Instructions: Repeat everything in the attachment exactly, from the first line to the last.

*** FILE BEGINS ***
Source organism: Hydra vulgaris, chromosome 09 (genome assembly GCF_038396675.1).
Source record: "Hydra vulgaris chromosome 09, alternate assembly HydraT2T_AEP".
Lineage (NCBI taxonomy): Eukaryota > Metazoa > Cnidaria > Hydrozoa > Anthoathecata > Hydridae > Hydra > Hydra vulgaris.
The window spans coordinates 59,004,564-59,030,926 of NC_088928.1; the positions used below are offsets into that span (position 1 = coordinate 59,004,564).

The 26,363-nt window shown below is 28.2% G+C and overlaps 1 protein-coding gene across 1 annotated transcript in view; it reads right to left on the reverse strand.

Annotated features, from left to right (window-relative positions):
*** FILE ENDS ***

Source organism: Hydra vulgaris, chromosome 09 (genome assembly GCF_038396675.1).
Source record: "Hydra vulgaris chromosome 09, alternate assembly HydraT2T_AEP".
Lineage (NCBI taxonomy): Eukaryota > Metazoa > Cnidaria > Hydrozoa > Anthoathecata > Hydridae > Hydra > Hydra vulgaris.
The window spans coordinates 59,004,564-59,030,926 of NC_088928.1; the positions used below are offsets into that span (position 1 = coordinate 59,004,564).

The 26,363-nt window shown below is 28.2% G+C and overlaps 1 protein-coding gene across 1 annotated transcript in view; it reads right to left on the reverse strand.

Annotated features, from left to right (window-relative positions):